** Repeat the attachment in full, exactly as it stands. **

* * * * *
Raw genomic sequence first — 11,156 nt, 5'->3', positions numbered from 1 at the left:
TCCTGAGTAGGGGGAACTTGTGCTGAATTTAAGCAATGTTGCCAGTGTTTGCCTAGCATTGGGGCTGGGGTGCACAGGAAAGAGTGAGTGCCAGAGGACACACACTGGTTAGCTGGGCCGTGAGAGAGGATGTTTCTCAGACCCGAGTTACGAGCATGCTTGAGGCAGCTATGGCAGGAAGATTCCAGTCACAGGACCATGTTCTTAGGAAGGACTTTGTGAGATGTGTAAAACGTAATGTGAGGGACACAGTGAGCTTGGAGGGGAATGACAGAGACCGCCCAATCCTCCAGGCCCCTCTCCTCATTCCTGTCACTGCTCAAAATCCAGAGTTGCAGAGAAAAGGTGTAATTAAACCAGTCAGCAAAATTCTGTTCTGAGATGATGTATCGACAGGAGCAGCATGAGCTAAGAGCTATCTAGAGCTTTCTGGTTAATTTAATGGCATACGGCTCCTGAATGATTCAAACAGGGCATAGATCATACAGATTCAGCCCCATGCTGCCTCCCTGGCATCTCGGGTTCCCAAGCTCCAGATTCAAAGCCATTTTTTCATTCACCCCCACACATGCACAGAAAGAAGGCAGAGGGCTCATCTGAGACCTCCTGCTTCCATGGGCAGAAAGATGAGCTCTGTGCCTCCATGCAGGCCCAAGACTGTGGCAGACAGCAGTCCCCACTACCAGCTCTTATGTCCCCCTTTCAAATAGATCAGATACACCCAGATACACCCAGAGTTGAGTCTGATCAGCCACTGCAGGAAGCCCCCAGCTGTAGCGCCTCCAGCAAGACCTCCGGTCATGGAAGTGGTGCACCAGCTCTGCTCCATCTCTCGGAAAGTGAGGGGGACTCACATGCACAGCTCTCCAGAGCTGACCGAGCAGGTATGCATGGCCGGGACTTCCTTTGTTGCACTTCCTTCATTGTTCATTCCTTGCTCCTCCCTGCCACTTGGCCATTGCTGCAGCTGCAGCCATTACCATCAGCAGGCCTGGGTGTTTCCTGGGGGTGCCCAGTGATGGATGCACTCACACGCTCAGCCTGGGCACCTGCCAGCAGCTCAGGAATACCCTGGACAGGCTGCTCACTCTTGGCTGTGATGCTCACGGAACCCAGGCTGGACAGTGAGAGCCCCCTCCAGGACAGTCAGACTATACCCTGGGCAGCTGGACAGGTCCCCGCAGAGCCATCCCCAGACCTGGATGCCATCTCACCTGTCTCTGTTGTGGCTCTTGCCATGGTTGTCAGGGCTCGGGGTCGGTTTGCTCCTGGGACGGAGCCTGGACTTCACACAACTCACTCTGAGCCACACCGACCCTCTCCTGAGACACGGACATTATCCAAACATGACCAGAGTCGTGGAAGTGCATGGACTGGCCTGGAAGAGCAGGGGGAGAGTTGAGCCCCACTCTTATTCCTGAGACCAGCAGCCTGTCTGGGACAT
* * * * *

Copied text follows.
Raw genomic sequence first — 11,156 nt, 5'->3', positions numbered from 1 at the left:
TCCTGAGTAGGGGGAACTTGTGCTGAATTTAAGCAATGTTGCCAGTGTTTGCCTAGCATTGGGGCTGGGGTGCACAGGAAAGAGTGAGTGCCAGAGGACACACACTGGTTAGCTGGGCCGTGAGAGAGGATGTTTCTCAGACCCGAGTTACGAGCATGCTTGAGGCAGCTATGGCAGGAAGATTCCAGTCACAGGACCATGTTCTTAGGAAGGACTTTGTGAGATGTGTAAAACGTAATGTGAGGGACACAGTGAGCTTGGAGGGGAATGACAGAGACCGCCCAATCCTCCAGGCCCCTCTCCTCATTCCTGTCACTGCTCAAAATCCAGAGTTGCAGAGAAAAGGTGTAATTAAACCAGTCAGCAAAATTCTGTTCTGAGATGATGTATCGACAGGAGCAGCATGAGCTAAGAGCTATCTAGAGCTTTCTGGTTAATTTAATGGCATACGGCTCCTGAATGATTCAAACAGGGCATAGATCATACAGATTCAGCCCCATGCTGCCTCCCTGGCATCTCGGGTTCCCAAGCTCCAGATTCAAAGCCATTTTTTCATTCACCCCCACACATGCACAGAAAGAAGGCAGAGGGCTCATCTGAGACCTCCTGCTTCCATGGGCAGAAAGATGAGCTCTGTGCCTCCATGCAGGCCCAAGACTGTGGCAGACAGCAGTCCCCACTACCAGCTCTTATGTCCCCCTTTCAAATAGATCAGATACACCCAGATACACCCAGAGTTGAGTCTGATCAGCCACTGCAGGAAGCCCCCAGCTGTAGCGCCTCCAGCAAGACCTCCGGTCATGGAAGTGGTGCACCAGCTCTGCTCCATCTCTCGGAAAGTGAGGGGGACTCACATGCACAGCTCTCCAGAGCTGACCGAGCAGGTATGCATGGCCGGGACTTCCTTTGTTGCACTTCCTTCATTGTTCATTCCTTGCTCCTCCCTGCCACTTGGCCATTGCTGCAGCTGCAGCCATTACCATCAGCAGGCCTGGGTGTTTCCTGGGGGTGCCCAGTGATGGATGCACTCACACGCTCAGCCTGGGCACCTGCCAGCAGCTCAGGAATACCCTGGACAGGCTGCTCACTCTTGGCTGTGATGCTCACGGAACCCAGGCTGGACAGTGAGAGCCCCCTCCAGGACAGTCAGACTATACCCTGGGCAGCTGGACAGGTCCCCGCAGAGCCATCCCCAGACCTGGATGCCATCTCACCTGTCTCTGTTGTGGCTCTTGCCATGGTTGTCAGGGCTCGGGGTCGGTTTGCTCCTGGGACGGAGCCTGGACTTCACACAACTCACTCTGAGCCACACCGACCCTCTCCTGAGACACGGACATTATCCAAACATGACCAGAGTCGTGGAAGTGCATGGACTGGCCTGGAAGAGCAGGGGGAGAGTTGAGCCCCACTCTTATTCCTGAGACCAGCAGCCTGTCTGGGACAT